"We had always known that she (John) was sick. She was going through chemo," says Hailey. "We were just told LJ was getting her medicine."
When she was diagnosed at the age of 20, John was told she had six months to live. Despite the news, LJ and Abby kept the mood light for the girls.
"We visited her. She would dress up (in different costumes). We would do puzzles with her," says Hailey.
Hailey says it is also around that time when she and her family began taking part in 'Relay For Life,' the American Cancer Society's most successful fundraiser and the organization's signature event, according to its website. They joined LJ who had a team called 'Terminatin Cancer.'
Silfies says LJ was like an aunt to her. Her fondest memory is when their families got together for dinner at Penn State University. Hailey recalls the two sitting next to each other and bonding when each pulled the same hand sanitizer and sun glasses out of their purses.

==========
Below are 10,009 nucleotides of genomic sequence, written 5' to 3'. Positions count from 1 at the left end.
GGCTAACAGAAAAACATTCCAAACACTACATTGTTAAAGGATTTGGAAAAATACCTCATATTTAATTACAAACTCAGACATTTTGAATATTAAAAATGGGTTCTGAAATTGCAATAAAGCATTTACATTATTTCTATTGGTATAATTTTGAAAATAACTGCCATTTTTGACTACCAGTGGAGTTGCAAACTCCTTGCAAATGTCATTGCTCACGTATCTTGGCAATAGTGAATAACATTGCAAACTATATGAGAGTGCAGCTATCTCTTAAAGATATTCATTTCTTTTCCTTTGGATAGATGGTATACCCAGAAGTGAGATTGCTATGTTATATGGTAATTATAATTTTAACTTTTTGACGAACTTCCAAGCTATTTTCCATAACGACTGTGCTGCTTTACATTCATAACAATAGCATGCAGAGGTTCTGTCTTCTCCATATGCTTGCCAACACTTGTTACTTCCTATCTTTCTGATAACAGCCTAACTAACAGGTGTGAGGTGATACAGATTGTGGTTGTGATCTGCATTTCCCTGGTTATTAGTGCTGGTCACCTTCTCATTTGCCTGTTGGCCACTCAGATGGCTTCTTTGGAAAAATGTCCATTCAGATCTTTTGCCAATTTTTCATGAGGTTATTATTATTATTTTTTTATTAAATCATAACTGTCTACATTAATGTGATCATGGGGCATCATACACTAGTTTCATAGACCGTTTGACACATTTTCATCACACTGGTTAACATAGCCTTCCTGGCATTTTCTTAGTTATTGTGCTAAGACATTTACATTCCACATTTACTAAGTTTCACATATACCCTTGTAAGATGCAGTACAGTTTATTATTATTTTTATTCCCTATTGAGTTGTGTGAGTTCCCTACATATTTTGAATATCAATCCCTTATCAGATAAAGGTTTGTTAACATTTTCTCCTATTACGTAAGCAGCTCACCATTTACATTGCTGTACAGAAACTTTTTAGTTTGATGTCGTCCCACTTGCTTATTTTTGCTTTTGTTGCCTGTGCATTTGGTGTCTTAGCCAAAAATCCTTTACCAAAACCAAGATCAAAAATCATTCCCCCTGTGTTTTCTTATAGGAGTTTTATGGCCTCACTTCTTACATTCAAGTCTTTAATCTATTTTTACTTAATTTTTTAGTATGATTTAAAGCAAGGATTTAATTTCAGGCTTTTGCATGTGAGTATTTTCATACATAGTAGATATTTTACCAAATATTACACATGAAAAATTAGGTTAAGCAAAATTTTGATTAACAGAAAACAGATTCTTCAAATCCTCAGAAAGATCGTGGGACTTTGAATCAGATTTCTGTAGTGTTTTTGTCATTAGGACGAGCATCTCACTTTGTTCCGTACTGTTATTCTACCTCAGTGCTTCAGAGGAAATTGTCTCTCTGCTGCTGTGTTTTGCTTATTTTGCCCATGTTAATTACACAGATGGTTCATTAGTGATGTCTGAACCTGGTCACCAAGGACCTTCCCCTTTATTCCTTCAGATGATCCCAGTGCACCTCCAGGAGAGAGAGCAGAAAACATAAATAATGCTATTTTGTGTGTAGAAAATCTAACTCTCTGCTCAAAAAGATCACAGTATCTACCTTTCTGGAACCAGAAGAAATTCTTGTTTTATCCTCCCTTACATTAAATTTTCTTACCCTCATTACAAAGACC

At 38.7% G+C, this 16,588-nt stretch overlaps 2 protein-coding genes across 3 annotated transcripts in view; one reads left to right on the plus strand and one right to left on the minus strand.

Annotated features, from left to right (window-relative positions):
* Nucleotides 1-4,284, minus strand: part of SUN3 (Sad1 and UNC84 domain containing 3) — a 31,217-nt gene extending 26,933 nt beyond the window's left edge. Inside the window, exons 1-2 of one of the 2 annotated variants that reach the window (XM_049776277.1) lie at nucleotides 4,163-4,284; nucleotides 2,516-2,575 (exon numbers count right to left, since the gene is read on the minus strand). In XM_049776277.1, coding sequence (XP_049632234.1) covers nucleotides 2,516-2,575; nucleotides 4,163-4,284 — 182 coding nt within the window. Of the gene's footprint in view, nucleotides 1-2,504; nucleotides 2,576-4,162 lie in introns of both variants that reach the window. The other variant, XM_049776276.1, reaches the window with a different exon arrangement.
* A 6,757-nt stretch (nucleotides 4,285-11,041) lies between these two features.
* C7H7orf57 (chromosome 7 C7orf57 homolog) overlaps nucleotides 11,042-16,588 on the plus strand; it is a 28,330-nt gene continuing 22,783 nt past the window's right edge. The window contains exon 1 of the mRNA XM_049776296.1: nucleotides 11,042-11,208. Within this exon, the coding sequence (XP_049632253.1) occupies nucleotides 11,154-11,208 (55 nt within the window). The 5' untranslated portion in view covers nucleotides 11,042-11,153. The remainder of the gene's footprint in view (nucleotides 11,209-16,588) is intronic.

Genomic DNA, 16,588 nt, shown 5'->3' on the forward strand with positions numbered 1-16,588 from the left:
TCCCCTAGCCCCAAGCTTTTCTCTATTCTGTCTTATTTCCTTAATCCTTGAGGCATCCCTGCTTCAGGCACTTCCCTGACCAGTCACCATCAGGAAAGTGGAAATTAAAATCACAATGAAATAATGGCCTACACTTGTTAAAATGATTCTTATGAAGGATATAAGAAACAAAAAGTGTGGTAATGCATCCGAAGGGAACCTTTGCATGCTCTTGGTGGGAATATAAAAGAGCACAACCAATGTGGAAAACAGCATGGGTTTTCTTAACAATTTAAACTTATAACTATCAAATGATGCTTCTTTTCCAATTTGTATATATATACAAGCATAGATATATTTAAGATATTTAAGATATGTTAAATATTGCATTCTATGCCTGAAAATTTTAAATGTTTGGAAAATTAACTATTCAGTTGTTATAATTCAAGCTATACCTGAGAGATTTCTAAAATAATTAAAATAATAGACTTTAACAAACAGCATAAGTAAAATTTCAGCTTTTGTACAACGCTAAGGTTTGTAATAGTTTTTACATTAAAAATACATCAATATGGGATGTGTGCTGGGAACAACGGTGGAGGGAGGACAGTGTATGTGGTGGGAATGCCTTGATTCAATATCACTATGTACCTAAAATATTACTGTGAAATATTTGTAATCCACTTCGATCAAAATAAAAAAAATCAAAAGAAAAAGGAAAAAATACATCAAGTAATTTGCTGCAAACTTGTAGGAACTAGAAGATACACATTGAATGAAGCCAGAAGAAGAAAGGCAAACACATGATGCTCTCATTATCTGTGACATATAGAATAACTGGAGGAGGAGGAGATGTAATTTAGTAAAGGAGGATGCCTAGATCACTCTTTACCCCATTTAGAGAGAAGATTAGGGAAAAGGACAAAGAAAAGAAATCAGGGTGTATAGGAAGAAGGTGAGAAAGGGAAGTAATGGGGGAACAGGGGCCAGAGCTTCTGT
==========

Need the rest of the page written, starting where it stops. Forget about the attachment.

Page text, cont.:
"She was a lively young person. She was fun," says Silfies. "She was always a light when she came in the room."
LJ used that energy to extend her life further than doctors had originally given her. However, Hailey remembers the day the cancer ran its course in late November 2009.
"It was just me and Aurora (Hailey's youngest sister) and mom (at home). Mom came into my room and she told me and we packed up all of our clothes to drive immediately to Michigan (where John and Abby grew up)," Hailey says.
Silfies says they made it to Michigan for the funeral and "it was the quietest Thanksgiving ever" although John managed to take a six-month prognosis and live an extra three years. She passed at the age of 23.